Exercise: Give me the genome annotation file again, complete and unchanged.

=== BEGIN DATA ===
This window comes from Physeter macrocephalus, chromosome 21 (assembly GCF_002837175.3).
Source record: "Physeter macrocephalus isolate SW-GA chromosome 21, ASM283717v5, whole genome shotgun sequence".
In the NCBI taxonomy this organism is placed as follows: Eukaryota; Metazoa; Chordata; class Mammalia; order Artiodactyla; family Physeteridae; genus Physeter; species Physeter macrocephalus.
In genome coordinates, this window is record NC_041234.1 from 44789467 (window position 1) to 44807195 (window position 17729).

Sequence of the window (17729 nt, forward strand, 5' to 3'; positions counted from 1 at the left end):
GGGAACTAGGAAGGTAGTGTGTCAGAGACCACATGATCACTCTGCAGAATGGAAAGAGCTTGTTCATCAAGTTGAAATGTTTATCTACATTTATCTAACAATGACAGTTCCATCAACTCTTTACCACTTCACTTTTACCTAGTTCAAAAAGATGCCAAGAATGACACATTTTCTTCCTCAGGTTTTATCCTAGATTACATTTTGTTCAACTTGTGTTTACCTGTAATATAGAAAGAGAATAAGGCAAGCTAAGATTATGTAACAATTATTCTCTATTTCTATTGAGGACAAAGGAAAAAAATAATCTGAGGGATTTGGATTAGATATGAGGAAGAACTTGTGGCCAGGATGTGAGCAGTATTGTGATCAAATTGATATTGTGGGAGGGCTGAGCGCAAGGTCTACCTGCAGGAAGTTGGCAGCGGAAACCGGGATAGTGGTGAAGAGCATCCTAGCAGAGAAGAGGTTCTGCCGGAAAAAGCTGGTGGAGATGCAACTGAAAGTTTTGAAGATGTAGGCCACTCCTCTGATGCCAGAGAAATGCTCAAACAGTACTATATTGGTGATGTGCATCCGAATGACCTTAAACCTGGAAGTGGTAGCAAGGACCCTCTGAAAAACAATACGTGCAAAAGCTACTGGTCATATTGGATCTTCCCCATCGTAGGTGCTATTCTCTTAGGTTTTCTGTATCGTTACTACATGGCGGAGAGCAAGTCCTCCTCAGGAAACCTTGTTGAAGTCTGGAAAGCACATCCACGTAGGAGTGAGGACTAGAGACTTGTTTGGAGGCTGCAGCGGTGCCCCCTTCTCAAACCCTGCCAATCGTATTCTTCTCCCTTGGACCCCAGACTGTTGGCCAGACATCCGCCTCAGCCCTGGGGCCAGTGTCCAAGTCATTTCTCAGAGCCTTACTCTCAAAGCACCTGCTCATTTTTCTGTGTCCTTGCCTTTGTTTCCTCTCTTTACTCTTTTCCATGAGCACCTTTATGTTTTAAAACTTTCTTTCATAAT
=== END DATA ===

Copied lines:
This window comes from Physeter macrocephalus, chromosome 21 (assembly GCF_002837175.3).
Source record: "Physeter macrocephalus isolate SW-GA chromosome 21, ASM283717v5, whole genome shotgun sequence".
In the NCBI taxonomy this organism is placed as follows: Eukaryota; Metazoa; Chordata; class Mammalia; order Artiodactyla; family Physeteridae; genus Physeter; species Physeter macrocephalus.
In genome coordinates, this window is record NC_041234.1 from 44789467 (window position 1) to 44807195 (window position 17729).

Sequence of the window (17729 nt, forward strand, 5' to 3'; positions counted from 1 at the left end):
GGGAACTAGGAAGGTAGTGTGTCAGAGACCACATGATCACTCTGCAGAATGGAAAGAGCTTGTTCATCAAGTTGAAATGTTTATCTACATTTATCTAACAATGACAGTTCCATCAACTCTTTACCACTTCACTTTTACCTAGTTCAAAAAGATGCCAAGAATGACACATTTTCTTCCTCAGGTTTTATCCTAGATTACATTTTGTTCAACTTGTGTTTACCTGTAATATAGAAAGAGAATAAGGCAAGCTAAGATTATGTAACAATTATTCTCTATTTCTATTGAGGACAAAGGAAAAAAATAATCTGAGGGATTTGGATTAGATATGAGGAAGAACTTGTGGCCAGGATGTGAGCAGTATTGTGATCAAATTGATATTGTGGGAGGGCTGAGCGCAAGGTCTACCTGCAGGAAGTTGGCAGCGGAAACCGGGATAGTGGTGAAGAGCATCCTAGCAGAGAAGAGGTTCTGCCGGAAAAAGCTGGTGGAGATGCAACTGAAAGTTTTGAAGATGTAGGCCACTCCTCTGATGCCAGAGAAATGCTCAAACAGTACTATATTGGTGATGTGCATCCGAATGACCTTAAACCTGGAAGTGGTAGCAAGGACCCTCTGAAAAACAATACGTGCAAAAGCTACTGGTCATATTGGATCTTCCCCATCGTAGGTGCTATTCTCTTAGGTTTTCTGTATCGTTACTACATGGCGGAGAGCAAGTCCTCCTCAGGAAACCTTGTTGAAGTCTGGAAAGCACATCCACGTAGGAGTGAGGACTAGAGACTTGTTTGGAGGCTGCAGCGGTGCCCCCTTCTCAAACCCTGCCAATCGTATTCTTCTCCCTTGGACCCCAGACTGTTGGCCAGACATCCGCCTCAGCCCTGGGGCCAGTGTCCAAGTCATTTCTCAGAGCCTTACTCTCAAAGCACCTGCTCATTTTTCTGTGTCCTTGCCTTTGTTTCCTCTCTTTACTCTTTTCCATGAGCACCTTTATGTTTTAAAACTTTCTTTCATAAT